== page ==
Retention planning: Considering C-suite turnover

In order to retain the key members of the C-Suite it is critical to execute a winning retention strategy. A common strategy to limit post-succession turnover is what we will call “retention grants”. Retention grants come in many forms and are customized for each executive based upon their age and objectives. Retention grants add “sticking power,” so the company has success as well as the executive.

The problem

Smaller employers (under 500 full-time employees) experienced turnover rates of 38.6% in 2022. The cost is significant. Culture is negatively affected, and it takes a lot of time for the entity to have cultural consistency. Decisions relating to executive pay have an indelible impact on the entity, as shown. When compensation is managed carefully, it will align executive behavior with the company’s strategy and generate better performance. When managed poorly, the effects are devastating, such as, loss of key talent, demotivation, poorly aligned objectives, and poor performance and return.

Unfortunately, we are living in a time where no single strategy guarantees an improvement at the executive level. Paid time off, work from home, and profit-sharing enhancements may work at the employee level, but not at the C-Suite level. The solutions are much more costly but can be designed in a way whereby recapture and profit potential does exist for the entity.

Reasons why many executives leave and create cultural chaos:

  • Better pay
  • Work/life balance
  • Remote work environments
  • Hybrid work schedule
  • Better benefits

The solution

Supplemental Executive Retention Programs (SERPs) are customized plans that focus not only on retention, but on providing re-capture to the entity providing the benefit. SERPs take on different forms, including entity owned insurance, restrictive bonus arrangements and split dollar programs. The plans are life insurance funded programs because life insurance values grow tax deferred, death benefits are income tax free, and distributions from life insurance can be designed to be income tax free. There are no other financial instruments which allow for the same treatment. Thus, returns on investment (ROI) are greater when compared to assets within similar classes.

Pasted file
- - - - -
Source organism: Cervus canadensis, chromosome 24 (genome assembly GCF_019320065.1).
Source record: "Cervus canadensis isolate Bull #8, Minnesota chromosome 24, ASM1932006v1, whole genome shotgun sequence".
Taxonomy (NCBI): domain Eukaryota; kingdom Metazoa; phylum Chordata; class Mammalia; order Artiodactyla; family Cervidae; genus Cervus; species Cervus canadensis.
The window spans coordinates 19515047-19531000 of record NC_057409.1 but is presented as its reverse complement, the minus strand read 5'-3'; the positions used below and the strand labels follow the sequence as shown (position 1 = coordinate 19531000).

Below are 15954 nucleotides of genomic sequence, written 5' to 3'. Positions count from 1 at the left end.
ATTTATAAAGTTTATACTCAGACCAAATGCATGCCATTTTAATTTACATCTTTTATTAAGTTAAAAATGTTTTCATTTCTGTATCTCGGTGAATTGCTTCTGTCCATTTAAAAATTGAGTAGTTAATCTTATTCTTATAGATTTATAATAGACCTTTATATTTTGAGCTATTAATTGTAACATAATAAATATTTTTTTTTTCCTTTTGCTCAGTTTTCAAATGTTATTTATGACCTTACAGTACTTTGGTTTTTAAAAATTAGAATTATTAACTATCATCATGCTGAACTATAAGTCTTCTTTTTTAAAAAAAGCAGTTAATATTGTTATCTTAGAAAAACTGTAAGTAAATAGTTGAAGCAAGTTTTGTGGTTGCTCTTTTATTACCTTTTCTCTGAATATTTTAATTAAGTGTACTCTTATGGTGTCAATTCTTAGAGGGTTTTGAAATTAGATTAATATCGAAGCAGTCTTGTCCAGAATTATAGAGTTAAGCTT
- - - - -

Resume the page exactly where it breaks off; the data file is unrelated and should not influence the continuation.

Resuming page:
In making decisions relating to compensation, most entities try to keep up with what their peers are offering. This is short-sighted, as it needs to incorporate the fact that bringing executive talent into the not-for-profit space does not afford the executive the same level of potential. Executives in the not-for-profit space are comparing their compensation programs to the plans of their friends and colleagues in the closely held space.

Boards and Directors have wrestled with determining compensation. There are several nuances that need to be taken into consideration. For example, there are challenges in finding suitable entities that can be used as a benchmark for your own compensation plans. Some boards feel that benchmarking and publicly available data have created a “race to the top” mentality, causing compensation packages to be artificially increased over time. Most entities must find balance through customization to meet the needs of each executive in order to guarantee continuity, succession, and positive attitudes that run deeply throughout the organization.

Modern Capital Executive Solutions is a consulting firm rooted in the credit union space providing full services across the country to C-Suites & Boards with expertise in the executive benefits/retention planning arena.

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Contact the author: Modern Capital

Contact the author: Modern Capital

Jeffrey Adler

Jeffrey Adler

An outstanding financial services entrepreneur with significant management, marketing, sales, and operational experience. Focus in the closely held and not for profit space designing, implementing, communicating executive benefit plans, non-qualified ... Web: https://www.moderncap.com Details